more than we should judge the child?s belief in the existence of his father by his success in drawing the father?s picture. On heathenism, its origin and nature, see Tholuck, in Bib. Repos., 1832:86; Scholz, Gotzebduebst und Zauberwesen.
B. Those races and nations which have at first seemed destitute of such knowledge have uniformly, upon further investigation, been found to possess it, so that no tribe of men with which we have thorough acquaintance can be said to be without an object of worship. We may presume that further knowledge will show this to be true of all.
Moffat, who reported that certain African tribes were destitute of religion, was corrected by the testimony of his son-in-law, Livingstone: ?The existence of God and of a future life is everywhere recognized in Africa.? Where men are most nearly destitute of any formulated knowledge of God, the conditions for the awakening of the idea are most nearly absent. An apple tree may be so conditioned that it never bears apples. ?We do not judge of the oak by the stunted, flowerless specimens on the edge of the Arctic Circle.? The presence of an occasional blind, deaf or dumb man does not disprove the definition that man is a seeing, hearing and speaking creature. Bowne, Principles of Ethics, 154 ? ?We need not tremble for mathematics, even if some tribes should be found without the multiplication table...Sub-moral and sub-rational existence is always with us in the case of young children; and, if we should find it elsewhere, it would have no greater significance.?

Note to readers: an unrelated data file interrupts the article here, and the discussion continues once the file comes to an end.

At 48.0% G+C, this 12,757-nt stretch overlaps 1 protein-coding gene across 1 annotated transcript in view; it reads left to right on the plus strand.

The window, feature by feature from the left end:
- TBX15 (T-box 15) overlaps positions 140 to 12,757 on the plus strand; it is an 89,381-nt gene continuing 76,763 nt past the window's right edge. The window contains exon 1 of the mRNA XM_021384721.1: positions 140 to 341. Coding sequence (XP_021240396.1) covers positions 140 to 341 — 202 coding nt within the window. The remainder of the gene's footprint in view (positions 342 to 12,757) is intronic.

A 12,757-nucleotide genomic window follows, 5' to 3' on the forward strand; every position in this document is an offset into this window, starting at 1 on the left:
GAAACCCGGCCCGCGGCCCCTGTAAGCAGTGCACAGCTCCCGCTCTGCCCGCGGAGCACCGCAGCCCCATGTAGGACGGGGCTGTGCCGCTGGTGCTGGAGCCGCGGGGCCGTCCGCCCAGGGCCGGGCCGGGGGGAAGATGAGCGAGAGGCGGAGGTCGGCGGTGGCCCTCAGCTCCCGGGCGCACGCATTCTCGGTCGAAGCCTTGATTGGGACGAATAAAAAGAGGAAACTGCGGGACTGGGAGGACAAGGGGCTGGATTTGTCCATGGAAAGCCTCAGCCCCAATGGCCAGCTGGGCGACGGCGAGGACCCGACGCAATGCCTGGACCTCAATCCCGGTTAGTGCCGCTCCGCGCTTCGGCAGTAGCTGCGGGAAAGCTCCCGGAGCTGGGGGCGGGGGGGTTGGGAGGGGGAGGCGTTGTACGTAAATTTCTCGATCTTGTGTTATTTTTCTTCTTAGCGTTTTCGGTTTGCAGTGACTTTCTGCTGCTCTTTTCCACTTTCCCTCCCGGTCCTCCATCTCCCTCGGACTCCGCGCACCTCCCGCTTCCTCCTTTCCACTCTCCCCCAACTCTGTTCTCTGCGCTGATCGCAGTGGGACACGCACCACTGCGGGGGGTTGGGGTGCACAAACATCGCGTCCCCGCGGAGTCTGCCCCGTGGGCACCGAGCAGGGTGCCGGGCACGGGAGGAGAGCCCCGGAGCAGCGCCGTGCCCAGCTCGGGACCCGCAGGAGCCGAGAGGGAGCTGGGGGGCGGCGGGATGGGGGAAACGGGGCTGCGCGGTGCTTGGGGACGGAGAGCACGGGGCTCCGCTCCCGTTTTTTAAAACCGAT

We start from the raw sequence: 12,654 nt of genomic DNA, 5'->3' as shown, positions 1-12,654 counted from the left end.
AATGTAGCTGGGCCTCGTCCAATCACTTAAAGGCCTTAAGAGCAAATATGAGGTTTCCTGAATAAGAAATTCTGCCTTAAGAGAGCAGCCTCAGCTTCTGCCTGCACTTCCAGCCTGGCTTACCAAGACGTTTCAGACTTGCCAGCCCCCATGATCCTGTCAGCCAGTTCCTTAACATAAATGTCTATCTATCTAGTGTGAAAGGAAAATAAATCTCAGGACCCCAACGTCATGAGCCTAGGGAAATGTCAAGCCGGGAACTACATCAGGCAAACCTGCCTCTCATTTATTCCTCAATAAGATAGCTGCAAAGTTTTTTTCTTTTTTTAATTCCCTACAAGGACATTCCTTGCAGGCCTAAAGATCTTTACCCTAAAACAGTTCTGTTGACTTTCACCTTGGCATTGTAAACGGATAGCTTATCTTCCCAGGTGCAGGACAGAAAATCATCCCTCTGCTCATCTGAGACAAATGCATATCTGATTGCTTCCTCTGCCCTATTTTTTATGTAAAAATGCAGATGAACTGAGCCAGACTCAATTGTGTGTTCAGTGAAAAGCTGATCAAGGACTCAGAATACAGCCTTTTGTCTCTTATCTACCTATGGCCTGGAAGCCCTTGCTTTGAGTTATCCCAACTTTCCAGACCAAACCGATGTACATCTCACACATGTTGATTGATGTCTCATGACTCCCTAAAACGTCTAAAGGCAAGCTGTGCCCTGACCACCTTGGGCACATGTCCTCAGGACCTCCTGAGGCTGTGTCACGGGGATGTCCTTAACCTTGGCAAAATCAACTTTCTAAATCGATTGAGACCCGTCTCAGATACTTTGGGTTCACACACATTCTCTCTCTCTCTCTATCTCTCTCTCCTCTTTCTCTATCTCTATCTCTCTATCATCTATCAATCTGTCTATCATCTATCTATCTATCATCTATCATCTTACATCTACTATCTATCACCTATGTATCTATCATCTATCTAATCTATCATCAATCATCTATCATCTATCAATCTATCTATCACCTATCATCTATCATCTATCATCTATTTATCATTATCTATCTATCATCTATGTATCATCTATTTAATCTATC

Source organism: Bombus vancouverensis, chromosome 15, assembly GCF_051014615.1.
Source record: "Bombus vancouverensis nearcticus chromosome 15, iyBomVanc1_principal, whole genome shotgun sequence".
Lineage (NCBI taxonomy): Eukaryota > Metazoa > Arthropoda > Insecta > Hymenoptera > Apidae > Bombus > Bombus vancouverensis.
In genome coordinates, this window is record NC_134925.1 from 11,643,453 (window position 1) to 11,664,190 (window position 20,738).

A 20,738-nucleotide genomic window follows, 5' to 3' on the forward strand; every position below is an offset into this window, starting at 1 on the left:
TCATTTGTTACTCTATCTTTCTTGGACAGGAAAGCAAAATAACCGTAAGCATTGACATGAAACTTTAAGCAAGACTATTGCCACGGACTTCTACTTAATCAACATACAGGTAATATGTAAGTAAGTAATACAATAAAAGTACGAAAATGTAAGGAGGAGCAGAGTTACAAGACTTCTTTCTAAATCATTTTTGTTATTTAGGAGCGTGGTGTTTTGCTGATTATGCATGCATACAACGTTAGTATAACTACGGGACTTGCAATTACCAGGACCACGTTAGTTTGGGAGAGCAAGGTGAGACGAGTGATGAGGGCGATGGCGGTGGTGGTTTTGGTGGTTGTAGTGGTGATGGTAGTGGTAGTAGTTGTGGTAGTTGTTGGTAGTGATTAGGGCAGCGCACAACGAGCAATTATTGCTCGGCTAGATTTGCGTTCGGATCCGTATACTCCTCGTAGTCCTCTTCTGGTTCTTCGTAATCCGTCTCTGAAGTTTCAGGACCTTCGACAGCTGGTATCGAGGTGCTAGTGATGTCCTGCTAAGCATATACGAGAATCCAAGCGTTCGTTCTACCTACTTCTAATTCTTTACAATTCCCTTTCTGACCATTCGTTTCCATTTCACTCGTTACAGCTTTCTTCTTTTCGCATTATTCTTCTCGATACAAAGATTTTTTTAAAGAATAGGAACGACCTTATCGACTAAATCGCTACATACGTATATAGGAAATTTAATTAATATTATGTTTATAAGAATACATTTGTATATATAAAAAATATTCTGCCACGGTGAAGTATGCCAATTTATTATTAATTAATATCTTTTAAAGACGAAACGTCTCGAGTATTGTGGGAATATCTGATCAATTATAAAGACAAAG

Victor Hugo: ?Some men deny the Infinite; some, too, deny the sun; they are the blind.? Gladden, What is Left? 148 ? ?A man may escape from his shadow by going into the dark; if he comes under the light of the sun, the shadow is there. A man may be so mentally undisciplined that he does not recognize these ideas; but let him learn the use of his reason, let him reflect on his own mental processes, and he will know that they are necessary ideas.? On an original monotheism, see Diestel, in Jahrbuch fur deutsche Theologie, 1860, and vol. 5L669; Max Muller, Chips, 1:337; Rawlinson, in Present Day Tracts, No. 11; Legge, Religions of China, 8- 11; Shedd, Dogmatic Theology, 1:201-208. Per contra , see Asmus, Indogerm. Relig., 2:1-8; and synopsis in Bibliotheca Sacra, Jan. 1877:167-172.
C. This conclusion is corroborated by the fact that those individuals, in heathen or in Christian lands, who profess themselves to be without any Knowledge of a spiritual power or powers above them, does yet indirectly
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